In 1979, Cramer was selected by the Ford administration to head the first trade mission to China after the normalization of relations. Cramer represented the Republican National Committee when the liberal Ripon Society unsuccessfully fought the delegate formula dating from 1972, when Cramer had been chair of the RNC Rules Committee.
In the fall of 1988, his former House colleague George H.W. Bush was elected as president, and Cramer returned to St. Petersburg. He established another law practice and became involved in real estate with his friend and former aide Jack Inscoe.
The Florida GOP made little headway during the 1970s. Republicans lost the Gurney Senate seat in 1974 but regained it in 1980. The party did not win the governorship until 1986, when the former Democrat Bob Martinez was elected as the state's first ever Hispanic chief executive. Martinez was unseated in 1990 by former US Senator Lawton Chiles, who won the first of two consecutive terms as governor. By 1989, Florida Republican gained their first majority among members of the state's congressional delegation. The Florida GOP made gains in party registration during the 1980s, having majorities of registered party members in twelve counties. In October 1988, Republicans numbered 2,360,434, compared to 3,264,105 for the Democrats.
Time and circumstance often measure a man's future. Quite often if you aspire to something, it becomes more unattainable because you are seeking it.-- William C. Cramer
Cramer was a member of Veterans of Foreign Wars, the St. Petersburg College Alumni Association Board of Directors, the American Legion, AMVETS, the Benevolent and Protective Order of Elks, the Order of the Eastern Star, the Moose International, and the Shriners. He was Methodist.
Cramer died at the age of eighty-one in South Pasadena, Florida, from complications of a heart attack. He was survived by his second wife of eleven years, the former Sarah Ellen (née Bromelow) Hilber. He and his first wife Alice had three sons together before their divorce: William C. Cramer, Jr., who became an attorney and car dealer in Panama City; Mark C. Cramer, an attorney in Charlotte, North Carolina; and Allyn Walters Cramer, a car dealer in Dothan, Alabama (his mother's hometown); two stepsons, Richard D. Hilber of St. Petersburg and Jason E. Hilber of Odessa, Florida; and eight grandchildren. Cramer is interred at Woodlawn Memory Gardens in St. Petersburg.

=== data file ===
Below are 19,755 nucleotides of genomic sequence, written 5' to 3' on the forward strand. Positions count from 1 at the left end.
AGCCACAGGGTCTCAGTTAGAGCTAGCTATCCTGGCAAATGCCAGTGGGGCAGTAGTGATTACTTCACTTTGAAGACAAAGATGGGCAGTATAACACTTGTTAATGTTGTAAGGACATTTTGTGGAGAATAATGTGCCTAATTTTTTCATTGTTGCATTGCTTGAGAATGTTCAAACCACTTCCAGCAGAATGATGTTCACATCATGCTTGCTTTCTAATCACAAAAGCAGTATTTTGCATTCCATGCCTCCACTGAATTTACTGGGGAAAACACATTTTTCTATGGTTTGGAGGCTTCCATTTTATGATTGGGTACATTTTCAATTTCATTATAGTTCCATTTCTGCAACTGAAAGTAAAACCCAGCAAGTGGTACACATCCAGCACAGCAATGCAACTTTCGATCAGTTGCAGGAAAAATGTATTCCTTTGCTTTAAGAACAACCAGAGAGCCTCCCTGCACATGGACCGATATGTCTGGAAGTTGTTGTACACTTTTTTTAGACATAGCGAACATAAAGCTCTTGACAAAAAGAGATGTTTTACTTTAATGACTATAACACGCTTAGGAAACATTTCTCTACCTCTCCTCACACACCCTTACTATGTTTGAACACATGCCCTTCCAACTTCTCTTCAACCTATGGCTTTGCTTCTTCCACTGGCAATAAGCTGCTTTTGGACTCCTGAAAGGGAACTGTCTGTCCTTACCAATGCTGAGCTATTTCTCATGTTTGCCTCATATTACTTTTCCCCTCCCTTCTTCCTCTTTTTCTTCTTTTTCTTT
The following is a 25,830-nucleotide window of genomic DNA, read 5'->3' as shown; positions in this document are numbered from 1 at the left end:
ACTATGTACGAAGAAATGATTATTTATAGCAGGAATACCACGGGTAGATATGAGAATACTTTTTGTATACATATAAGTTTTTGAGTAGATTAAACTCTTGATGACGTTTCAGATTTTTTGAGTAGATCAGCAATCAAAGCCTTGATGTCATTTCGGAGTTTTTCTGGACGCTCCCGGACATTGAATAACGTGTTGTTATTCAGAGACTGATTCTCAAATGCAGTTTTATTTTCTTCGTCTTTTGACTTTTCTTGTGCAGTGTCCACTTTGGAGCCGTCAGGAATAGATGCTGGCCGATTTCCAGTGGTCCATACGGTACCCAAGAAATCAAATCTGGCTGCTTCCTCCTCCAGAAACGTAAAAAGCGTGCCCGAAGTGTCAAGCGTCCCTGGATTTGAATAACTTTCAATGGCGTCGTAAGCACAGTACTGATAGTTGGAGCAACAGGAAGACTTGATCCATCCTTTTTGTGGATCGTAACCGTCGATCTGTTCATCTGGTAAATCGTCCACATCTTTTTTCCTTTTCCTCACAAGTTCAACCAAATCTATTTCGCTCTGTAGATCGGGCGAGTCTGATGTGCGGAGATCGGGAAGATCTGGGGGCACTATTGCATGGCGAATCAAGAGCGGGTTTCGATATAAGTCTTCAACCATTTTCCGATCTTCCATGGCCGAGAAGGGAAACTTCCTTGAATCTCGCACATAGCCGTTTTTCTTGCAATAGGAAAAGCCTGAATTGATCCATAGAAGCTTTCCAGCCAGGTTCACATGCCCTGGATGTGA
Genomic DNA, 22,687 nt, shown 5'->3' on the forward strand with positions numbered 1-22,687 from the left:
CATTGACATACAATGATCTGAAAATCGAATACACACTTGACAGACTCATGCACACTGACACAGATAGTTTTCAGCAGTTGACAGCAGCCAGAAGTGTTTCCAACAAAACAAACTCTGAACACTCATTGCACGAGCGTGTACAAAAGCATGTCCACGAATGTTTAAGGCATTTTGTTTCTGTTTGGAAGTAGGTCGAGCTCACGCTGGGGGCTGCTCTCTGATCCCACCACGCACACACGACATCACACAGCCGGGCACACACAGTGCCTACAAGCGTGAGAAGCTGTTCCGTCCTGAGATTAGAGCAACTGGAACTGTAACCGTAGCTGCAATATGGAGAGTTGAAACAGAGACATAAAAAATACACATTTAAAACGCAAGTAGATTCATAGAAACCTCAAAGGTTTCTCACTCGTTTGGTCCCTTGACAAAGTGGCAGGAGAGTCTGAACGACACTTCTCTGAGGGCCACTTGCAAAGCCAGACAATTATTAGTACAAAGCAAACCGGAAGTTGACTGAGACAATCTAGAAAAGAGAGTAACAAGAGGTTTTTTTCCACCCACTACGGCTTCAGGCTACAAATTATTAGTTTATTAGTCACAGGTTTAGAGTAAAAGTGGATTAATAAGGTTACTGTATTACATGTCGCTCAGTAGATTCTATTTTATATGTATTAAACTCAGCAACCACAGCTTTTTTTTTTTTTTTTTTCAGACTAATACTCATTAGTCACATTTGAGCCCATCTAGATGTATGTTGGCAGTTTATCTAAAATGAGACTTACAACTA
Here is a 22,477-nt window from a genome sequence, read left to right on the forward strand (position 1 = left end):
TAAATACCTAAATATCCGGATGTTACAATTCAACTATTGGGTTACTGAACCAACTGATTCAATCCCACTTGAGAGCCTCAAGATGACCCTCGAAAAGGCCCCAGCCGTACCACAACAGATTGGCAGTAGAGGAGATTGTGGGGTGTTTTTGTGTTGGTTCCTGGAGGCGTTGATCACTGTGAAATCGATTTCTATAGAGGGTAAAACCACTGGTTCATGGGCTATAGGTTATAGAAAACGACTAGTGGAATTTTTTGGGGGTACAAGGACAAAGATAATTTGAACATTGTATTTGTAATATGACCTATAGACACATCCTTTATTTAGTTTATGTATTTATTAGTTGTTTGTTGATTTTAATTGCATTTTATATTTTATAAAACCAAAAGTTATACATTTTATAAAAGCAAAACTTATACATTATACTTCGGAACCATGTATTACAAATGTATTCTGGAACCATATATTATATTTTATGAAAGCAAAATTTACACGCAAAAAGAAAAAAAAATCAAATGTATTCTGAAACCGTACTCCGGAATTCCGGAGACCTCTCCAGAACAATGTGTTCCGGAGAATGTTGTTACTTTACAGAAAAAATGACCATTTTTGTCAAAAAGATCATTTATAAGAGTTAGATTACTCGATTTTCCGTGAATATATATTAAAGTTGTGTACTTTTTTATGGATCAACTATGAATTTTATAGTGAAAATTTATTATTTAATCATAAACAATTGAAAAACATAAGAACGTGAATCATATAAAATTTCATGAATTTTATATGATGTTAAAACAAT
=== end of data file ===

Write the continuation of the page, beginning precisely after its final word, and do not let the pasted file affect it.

The William C. Cramer Post Office in St. Petersburg is named in his honor.
Historian Billy Hathorn says that the Cramer-Kirk schism so damaged the growth of the Republican Party in the state that it took years to recover. He believes that the party lost an opportunity in the 1970 campaign, when it lost the governorship and a US Senate seat. But that year Democratic candidates swept the entire South, and it took years for the shift among conservative whites to the Republican Party to take place. After the 1970 schism, the Florida GOP were confronted by the continued success for years of noncontroversial Democrats considered to be "moderates." But since the late 20th century, more voters in Florida have shifted to register and vote Republican, supporting their candidates for statewide leadership.
|U.S. House of Representatives|
Courtney W. Campbell
| United States Representative from Florida's 1st congressional district
William Cato Cramer, Sr.
Robert L. F. Sikes
| United States Representative from Florida's 12th congressional district
William Cato Cramer, Sr.
Donald R. Matthews
| United States Representative from Florida's 8th congressional district
William Cato Cramer, Sr.
Charles William "Bill" Young
|Party political offices|
Claude R. Kirk, Jr. (1964)
| Republican nominee for U.S. Senator from Florida
William Cato Cramer, Sr.
Dr. John Grady (1976)